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I'm having little issues understanding what S.A.S.E and S.A.E. mean exactly. The description on Wikipedia is a little bit confusing because it says that it's literally the same. But from the context on some qrz.com pages I get an impression that there is a difference.

As I understand, S.A.S.E means a filled envelope where I'm a receiver and the OP I had QSO with is a sender, also the envelope has the postage stamps that would be accepted by the postal service in OP's country. The obvious issue here is that it's unlikely that Russian postage stamps will be accepted by US postal service, not mentioning that service prices differ. I asked this question in a local post office - there is no other way (at least in Russia) to pay for a reply mail except postage stamps, and they can't promise that Russian postage stamps will be accepted worldwide or even specifically in US. In other words, if OP accepts only S.A.S.E there is no way for me to receive his QSL card.

S.A.E, as I understand it, is the same but without postage stamps. In other words, OP asks only to include a filled envelope. To put a few "green stamps" (US dollars) might be a good idea, but it's not strictly necessary unless it's mentioned explicitly.

Here are a few examples from qrz.com:

If you want a paper QSL it will be necessary for you to send me your card via Direct Mail with either a S.A.S.E. or a S.A.E.

My understanding is that just to include a S.A.E will be OK. OP doesn't ask for any "green stamps" but to include 1 or 2 GS might be a good idea nevertheless. (Is there any chance that including green stamps in this case may offence him or her?)

For direct QSLs, send SASE or SAE w/green stamps.

OP asks for S.A.E. and green stamps, in plural. Thus I have to send S.A.E and at least two green stamps.

Is my understanding of S.A.S.E and S.A.E. right or there is something I got not exactly right?

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In my opinion, wikipedia is wrong on their definition of SAE, despite their reference in the footnote. In fact, even that reference gives two definitions of SAE. Perhaps their are regional differences which I'm not aware.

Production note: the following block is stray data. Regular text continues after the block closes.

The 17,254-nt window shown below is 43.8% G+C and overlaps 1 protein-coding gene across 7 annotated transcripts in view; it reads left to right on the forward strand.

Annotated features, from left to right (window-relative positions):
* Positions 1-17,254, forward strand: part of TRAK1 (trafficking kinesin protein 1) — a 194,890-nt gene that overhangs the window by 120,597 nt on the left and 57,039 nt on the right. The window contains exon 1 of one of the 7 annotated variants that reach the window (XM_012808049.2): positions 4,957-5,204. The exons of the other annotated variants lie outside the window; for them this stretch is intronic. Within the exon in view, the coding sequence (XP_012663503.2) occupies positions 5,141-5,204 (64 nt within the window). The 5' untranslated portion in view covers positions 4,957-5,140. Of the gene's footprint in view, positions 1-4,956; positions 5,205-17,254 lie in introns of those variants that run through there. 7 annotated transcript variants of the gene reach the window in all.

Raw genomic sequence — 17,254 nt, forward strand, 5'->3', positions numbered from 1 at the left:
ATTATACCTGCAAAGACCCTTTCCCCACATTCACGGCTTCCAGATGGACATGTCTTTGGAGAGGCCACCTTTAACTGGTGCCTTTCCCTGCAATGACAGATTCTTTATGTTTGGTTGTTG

Since my childhood SAE has always meant "self addressed envelope". You put your own address on an envelope, in the recipient's portion of the envelope (the center). You might also but your address as the return address as well. It was the expectation the person or company you were sending the SAE would attach the proper postage. In my experience, you sent an SAE usually to a company, as they had the financial resources to pay the postage. And the returned item might require odd postage you might not know about.

A SASE was then a SAE with a stamp attached: self addressed stamped envelope.

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    $\begingroup$ In the UK the term SAE refers to a Stamped Addressed Envelope, as the ‘self’ is implied anyway, and the world prefers a TLA to an ETLA. $\endgroup$ – Scott Earle Mar 4 at 22:40
  • $\begingroup$ Welcome to ham.stackexchange.com! $\endgroup$ – rclocher3 Mar 5 at 17:26
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"Green stamps" originally meant something else. In this context, it's slang.

Since International Reply Coupons are no longer sold or accepted, it could mean postage stamps or money.

In some countries it is illegal to possess foreign currency etc., and you'll have to find out whether that is the case in your country.

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